“It felt like, all of a sudden, every business was an online business during the pandemic. And I think that led to sort of this mass burnout,” Becky recalls. “I’m feeling it from a lot of people: We’re all just kind of burned out with running an online business.”

Becky focuses on finding ways to grow her audience and business without sacrificing the life she has built and wants to continue to lead. “I have a family, and I want to have a life. I don’t want my life to be creating content all the time.”

“How do I make the best choices that allow me to live my life, but also still grow my audience?”

Productivity and growth can be wonderful things, but not when they come at the expense of your mental health.

“I want to think about how I use my time the most efficiently, not because I want to get more done, but because I actually want to have a life.”

Let go of the ‘shoulds’ and build the business that’s right for you

Becky coaches her clients to build businesses without burning out, and it’s clear that comes from years of finding that balance herself.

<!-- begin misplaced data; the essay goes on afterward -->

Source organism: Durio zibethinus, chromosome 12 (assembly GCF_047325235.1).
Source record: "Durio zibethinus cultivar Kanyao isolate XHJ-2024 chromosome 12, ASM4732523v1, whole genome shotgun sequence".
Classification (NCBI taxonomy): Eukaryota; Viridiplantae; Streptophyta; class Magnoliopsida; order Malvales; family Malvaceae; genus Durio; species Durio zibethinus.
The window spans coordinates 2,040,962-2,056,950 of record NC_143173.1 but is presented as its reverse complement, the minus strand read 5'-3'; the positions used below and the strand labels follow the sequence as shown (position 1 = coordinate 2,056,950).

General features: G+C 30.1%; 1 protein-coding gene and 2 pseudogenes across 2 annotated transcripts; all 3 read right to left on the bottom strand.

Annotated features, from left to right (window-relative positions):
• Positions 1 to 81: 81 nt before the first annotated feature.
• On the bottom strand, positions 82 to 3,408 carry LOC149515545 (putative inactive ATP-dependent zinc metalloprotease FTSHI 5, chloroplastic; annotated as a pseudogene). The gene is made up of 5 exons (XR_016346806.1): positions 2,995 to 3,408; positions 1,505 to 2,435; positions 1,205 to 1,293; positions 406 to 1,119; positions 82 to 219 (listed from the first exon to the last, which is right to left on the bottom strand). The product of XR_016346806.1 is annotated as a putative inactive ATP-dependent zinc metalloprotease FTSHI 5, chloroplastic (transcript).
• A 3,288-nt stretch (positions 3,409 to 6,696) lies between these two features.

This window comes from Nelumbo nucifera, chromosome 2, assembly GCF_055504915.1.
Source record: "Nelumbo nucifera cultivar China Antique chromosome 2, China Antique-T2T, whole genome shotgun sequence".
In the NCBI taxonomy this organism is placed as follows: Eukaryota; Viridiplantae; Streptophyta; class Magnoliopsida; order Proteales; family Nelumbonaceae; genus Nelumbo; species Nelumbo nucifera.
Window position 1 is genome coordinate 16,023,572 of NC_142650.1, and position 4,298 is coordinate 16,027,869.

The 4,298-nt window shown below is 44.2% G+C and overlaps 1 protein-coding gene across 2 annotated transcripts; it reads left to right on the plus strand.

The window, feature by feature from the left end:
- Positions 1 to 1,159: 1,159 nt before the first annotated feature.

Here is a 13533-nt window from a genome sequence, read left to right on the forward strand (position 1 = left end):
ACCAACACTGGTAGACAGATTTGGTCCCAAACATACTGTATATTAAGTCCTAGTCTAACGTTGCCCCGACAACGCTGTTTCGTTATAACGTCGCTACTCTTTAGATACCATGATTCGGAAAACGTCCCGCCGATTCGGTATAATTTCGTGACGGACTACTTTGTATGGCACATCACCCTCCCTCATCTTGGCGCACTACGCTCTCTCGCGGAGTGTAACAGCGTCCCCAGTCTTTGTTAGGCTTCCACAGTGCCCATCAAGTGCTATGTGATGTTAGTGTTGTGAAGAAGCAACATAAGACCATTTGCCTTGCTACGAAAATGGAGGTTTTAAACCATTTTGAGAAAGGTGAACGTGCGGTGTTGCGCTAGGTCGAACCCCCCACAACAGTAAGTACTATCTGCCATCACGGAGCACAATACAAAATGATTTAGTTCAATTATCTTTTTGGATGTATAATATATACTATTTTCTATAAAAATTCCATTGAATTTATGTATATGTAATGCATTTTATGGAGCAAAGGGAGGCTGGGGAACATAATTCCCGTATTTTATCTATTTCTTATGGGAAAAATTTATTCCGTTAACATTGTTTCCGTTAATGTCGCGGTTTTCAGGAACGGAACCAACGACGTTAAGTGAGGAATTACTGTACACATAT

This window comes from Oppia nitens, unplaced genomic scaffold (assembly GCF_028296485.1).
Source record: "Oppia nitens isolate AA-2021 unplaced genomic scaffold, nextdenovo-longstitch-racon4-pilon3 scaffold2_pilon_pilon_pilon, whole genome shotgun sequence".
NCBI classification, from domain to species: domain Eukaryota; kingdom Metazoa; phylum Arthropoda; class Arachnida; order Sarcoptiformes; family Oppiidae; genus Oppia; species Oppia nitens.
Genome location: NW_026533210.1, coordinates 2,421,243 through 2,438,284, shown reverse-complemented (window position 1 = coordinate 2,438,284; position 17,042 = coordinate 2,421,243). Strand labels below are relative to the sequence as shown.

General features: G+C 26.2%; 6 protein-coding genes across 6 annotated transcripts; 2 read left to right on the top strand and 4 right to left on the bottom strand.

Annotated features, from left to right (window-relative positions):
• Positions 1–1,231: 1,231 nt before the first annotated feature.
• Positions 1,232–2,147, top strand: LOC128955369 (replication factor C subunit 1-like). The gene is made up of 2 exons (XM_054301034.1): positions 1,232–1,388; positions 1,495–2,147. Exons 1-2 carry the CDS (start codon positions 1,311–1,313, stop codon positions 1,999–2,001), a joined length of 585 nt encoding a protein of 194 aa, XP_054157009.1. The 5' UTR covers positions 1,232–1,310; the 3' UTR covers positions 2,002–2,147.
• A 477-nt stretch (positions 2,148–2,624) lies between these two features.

Her business has come a long way since her first course launched on Podia in 2018. But the heart and soul of her coaching — helping others let go of those ‘shoulds’ — remains steadfast in her content, products, and own approach to growth.

Read Becky’s full creator story here , or sign up for a free Podia account and start growing your business on your terms.


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About the author

Rachel is a content marketer for Podia, an all-in-one platform where online courses, digital downloads, and communities scale with their creators. When she’s not writing, you can find her rescuing dogs, baking something, or extolling the virtue of the Oxford comma.